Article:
Press review: Trump to ease up on Moscow's democracy and Russia goes on gold-buying spreePress Review April 26, 13:00
MiG-31 interceptor jet crashes in RussiaMilitary & Defense April 26, 12:41
Russian court upholds house arrest of ex-economy ministerBusiness & Economy April 26, 12:39
Putin unwilling to publicly forecast ruble dymanicsBusiness & Economy April 26, 12:30
Kremlin comments on French top diplomat’s statement on use of sarin gas in SyriaRussian Politics & Diplomacy April 26, 12:21
Defense chief says NATO brings its military infrastructure closer to Russia’s ArcticRussian Politics & Diplomacy April 26, 11:52
Lavrov warns of consequences in deploying US global missile defense systemRussian Politics & Diplomacy April 26, 11:43
Top diplomat claims France has evidence proving use of sarin gas in IdlibWorld April 26, 11:34
Russia’s FSB chief says Islamic State holding talks on uniting with other terror groupsRussian Politics & Diplomacy April 26, 11:12
MOSCOW, December 26 (Itar-Tass) — Yevgeny Shevchuk’s victory in Transdniestria’s presidential election will not change the vector of relations between Moscow and Tiraspol, First Deputy Chairman of the State Duma Foreign Affairs Committee Leonid Slutsky said.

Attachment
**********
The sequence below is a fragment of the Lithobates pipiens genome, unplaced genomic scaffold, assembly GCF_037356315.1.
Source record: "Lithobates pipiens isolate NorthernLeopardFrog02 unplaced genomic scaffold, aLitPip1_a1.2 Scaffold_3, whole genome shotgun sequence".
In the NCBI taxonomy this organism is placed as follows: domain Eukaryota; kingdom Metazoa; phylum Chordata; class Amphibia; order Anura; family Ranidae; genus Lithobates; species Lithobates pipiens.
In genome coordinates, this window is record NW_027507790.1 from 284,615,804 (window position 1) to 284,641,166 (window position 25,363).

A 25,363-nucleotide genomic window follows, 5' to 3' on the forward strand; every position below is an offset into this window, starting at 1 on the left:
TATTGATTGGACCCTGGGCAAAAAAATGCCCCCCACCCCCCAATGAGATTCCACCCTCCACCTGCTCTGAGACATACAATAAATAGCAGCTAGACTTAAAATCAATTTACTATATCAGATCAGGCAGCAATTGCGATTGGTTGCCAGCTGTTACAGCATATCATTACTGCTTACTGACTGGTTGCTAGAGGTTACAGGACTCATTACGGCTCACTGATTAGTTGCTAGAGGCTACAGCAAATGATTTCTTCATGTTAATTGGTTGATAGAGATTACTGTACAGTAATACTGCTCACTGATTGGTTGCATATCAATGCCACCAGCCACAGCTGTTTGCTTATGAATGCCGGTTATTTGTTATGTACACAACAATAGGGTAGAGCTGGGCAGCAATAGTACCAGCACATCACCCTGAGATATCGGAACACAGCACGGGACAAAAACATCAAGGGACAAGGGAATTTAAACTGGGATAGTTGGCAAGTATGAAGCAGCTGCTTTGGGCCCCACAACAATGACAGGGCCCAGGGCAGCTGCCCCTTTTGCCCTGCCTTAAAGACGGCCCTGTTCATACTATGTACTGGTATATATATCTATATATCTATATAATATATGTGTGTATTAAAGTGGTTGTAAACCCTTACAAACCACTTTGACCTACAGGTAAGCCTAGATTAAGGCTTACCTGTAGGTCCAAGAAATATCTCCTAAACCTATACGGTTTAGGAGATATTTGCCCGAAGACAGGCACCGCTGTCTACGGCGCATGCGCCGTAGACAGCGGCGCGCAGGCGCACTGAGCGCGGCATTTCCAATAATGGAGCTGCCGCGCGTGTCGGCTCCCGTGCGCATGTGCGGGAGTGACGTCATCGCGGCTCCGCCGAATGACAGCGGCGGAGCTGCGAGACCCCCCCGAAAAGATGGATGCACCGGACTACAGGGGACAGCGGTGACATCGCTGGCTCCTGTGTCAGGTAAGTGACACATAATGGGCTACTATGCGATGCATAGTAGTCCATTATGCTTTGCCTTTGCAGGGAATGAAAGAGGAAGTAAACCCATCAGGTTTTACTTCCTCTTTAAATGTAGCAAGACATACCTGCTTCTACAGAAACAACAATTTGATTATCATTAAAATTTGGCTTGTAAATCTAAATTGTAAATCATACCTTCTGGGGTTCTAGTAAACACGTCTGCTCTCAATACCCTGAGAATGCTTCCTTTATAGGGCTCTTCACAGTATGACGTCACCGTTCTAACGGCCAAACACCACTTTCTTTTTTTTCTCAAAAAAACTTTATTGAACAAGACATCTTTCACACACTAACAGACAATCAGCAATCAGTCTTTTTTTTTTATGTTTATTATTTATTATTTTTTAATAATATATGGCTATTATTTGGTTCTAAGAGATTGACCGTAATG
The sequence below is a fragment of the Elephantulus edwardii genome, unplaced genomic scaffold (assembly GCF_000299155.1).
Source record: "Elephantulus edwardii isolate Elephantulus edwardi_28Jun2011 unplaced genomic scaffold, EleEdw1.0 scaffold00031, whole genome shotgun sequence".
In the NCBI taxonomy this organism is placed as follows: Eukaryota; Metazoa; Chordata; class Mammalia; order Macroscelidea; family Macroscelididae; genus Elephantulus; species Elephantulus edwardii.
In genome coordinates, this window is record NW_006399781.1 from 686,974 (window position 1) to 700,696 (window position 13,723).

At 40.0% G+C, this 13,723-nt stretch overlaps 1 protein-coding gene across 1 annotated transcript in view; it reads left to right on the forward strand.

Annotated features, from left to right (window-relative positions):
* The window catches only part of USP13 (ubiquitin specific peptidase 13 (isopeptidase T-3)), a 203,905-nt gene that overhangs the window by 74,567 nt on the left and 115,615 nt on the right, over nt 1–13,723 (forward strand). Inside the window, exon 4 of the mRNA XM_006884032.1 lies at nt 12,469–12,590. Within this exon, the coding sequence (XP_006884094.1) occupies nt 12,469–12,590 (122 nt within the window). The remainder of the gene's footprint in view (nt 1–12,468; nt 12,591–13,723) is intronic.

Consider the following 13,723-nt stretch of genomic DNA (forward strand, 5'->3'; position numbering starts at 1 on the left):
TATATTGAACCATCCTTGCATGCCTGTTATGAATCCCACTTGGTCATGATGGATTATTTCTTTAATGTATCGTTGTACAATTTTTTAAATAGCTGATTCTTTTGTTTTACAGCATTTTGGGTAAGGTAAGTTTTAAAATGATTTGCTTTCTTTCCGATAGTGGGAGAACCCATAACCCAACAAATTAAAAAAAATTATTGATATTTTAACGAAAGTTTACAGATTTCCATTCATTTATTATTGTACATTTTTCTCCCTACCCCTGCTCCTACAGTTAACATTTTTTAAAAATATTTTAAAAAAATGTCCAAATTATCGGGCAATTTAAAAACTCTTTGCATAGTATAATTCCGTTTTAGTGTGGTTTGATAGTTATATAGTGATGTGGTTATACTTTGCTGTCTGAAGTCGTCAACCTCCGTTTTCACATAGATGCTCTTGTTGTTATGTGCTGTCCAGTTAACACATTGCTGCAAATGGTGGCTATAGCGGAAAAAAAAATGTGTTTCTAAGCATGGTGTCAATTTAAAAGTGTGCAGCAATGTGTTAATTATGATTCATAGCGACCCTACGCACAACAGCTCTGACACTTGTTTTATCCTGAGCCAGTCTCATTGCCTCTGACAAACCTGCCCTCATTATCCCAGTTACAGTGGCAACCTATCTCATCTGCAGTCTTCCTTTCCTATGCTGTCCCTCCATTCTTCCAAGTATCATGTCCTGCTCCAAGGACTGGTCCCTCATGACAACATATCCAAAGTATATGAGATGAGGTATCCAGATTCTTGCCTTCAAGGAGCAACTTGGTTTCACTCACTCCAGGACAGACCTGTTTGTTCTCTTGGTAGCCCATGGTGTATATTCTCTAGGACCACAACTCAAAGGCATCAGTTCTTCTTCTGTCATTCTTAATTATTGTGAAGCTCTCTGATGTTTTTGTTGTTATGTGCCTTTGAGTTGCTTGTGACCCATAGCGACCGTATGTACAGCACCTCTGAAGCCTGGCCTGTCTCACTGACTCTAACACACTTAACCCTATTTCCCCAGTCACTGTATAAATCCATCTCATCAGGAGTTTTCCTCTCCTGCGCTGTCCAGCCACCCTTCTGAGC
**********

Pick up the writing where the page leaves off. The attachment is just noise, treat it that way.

The Transdniestrian Central Election Commission officially declared Shevchuk the new president of the unrecognised republic. He received more than 73.8 percent of votes in the run-off election. His competitor Anatoly Kaminsky, the incumbent parliament speaker, was second with 19.6 percent.
Shevchuk said he was prepared to be sworn in and take office before the end of the year.
Slutsky said Shevchuk was an experienced and flexible politician who, in his opinion, “will not quarrel with Russia”.
“The newly elected president promised that there will be no changes in Tiraspol’s foreign policy,” the MP said.
He disagreed with assertions that Russia has allegedly lost positions after Shevchuk’s election. “No matter who wins this race, relations between Russia and Transdniestria could not change dramatically anyway,” he said.
At the same time, Slutsky believes that changes may occur in the Transdniestrian settlement.
“Unlike his predecessor [Igor] Smirnov, who strongly advocated independence, Shevchuk has a more flexible position. So, different options are possible there,” Slutsky said.